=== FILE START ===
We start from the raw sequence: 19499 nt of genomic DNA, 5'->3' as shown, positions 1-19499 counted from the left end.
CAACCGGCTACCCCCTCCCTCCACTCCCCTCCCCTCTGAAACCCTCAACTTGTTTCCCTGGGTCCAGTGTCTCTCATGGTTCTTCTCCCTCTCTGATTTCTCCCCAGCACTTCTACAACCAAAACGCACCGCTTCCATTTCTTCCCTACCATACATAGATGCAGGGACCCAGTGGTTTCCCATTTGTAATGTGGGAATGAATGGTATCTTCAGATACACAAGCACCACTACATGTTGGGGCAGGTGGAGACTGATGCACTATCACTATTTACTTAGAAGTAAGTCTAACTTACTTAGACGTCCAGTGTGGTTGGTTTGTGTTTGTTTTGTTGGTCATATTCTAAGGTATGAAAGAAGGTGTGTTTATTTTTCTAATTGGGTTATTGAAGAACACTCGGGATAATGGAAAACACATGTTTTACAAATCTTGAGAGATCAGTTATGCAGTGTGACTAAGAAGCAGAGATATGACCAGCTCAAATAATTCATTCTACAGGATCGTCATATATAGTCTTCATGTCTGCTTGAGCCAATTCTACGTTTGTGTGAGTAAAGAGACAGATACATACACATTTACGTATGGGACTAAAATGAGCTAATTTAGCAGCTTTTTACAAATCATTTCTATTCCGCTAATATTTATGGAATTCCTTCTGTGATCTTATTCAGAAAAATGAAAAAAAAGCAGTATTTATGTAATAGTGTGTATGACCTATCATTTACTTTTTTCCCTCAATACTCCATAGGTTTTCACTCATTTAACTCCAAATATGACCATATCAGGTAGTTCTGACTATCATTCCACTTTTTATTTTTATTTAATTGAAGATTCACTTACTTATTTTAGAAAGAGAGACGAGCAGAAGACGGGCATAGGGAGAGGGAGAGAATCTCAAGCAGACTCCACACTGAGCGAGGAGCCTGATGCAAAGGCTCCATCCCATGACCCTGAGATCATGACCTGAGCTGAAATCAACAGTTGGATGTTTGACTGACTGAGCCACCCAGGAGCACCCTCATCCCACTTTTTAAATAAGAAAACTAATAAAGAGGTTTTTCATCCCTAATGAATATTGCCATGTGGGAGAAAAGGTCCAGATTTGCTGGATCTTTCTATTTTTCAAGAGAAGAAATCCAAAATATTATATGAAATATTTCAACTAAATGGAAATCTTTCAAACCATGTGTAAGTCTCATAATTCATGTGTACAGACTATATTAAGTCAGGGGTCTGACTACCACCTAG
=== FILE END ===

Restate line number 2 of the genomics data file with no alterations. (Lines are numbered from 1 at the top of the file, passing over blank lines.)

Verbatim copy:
CAACCGGCTACCCCCTCCCTCCACTCCCCTCCCCTCTGAAACCCTCAACTTGTTTCCCTGGGTCCAGTGTCTCTCATGGTTCTTCTCCCTCTCTGATTTCTCCCCAGCACTTCTACAACCAAAACGCACCGCTTCCATTTCTTCCCTACCATACATAGATGCAGGGACCCAGTGGTTTCCCATTTGTAATGTGGGAATGAATGGTATCTTCAGATACACAAGCACCACTACATGTTGGGGCAGGTGGAGACTGATGCACTATCACTATTTACTTAGAAGTAAGTCTAACTTACTTAGACGTCCAGTGTGGTTGGTTTGTGTTTGTTTTGTTGGTCATATTCTAAGGTATGAAAGAAGGTGTGTTTATTTTTCTAATTGGGTTATTGAAGAACACTCGGGATAATGGAAAACACATGTTTTACAAATCTTGAGAGATCAGTTATGCAGTGTGACTAAGAAGCAGAGATATGACCAGCTCAAATAATTCATTCTACAGGATCGTCATATATAGTCTTCATGTCTGCTTGAGCCAATTCTACGTTTGTGTGAGTAAAGAGACAGATACATACACATTTACGTATGGGACTAAAATGAGCTAATTTAGCAGCTTTTTACAAATCATTTCTATTCCGCTAATATTTATGGAATTCCTTCTGTGATCTTATTCAGAAAAATGAAAAAAAAGCAGTATTTATGTAATAGTGTGTATGACCTATCATTTACTTTTTTCCCTCAATACTCCATAGGTTTTCACTCATTTAACTCCAAATATGACCATATCAGGTAGTTCTGACTATCATTCCACTTTTTATTTTTATTTAATTGAAGATTCACTTACTTATTTTAGAAAGAGAGACGAGCAGAAGACGGGCATAGGGAGAGGGAGAGAATCTCAAGCAGACTCCACACTGAGCGAGGAGCCTGATGCAAAGGCTCCATCCCATGACCCTGAGATCATGACCTGAGCTGAAATCAACAGTTGGATGTTTGACTGACTGAGCCACCCAGGAGCACCCTCATCCCACTTTTTAAATAAGAAAACTAATAAAGAGGTTTTTCATCCCTAATGAATATTGCCATGTGGGAGAAAAGGTCCAGATTTGCTGGATCTTTCTATTTTTCAAGAGAAGAAATCCAAAATATTATATGAAATATTTCAACTAAATGGAAATCTTTCAAACCATGTGTAAGTCTCATAATTCATGTGTACAGACTATATTAAGTCAGGGGTCTGACTACCACCTAG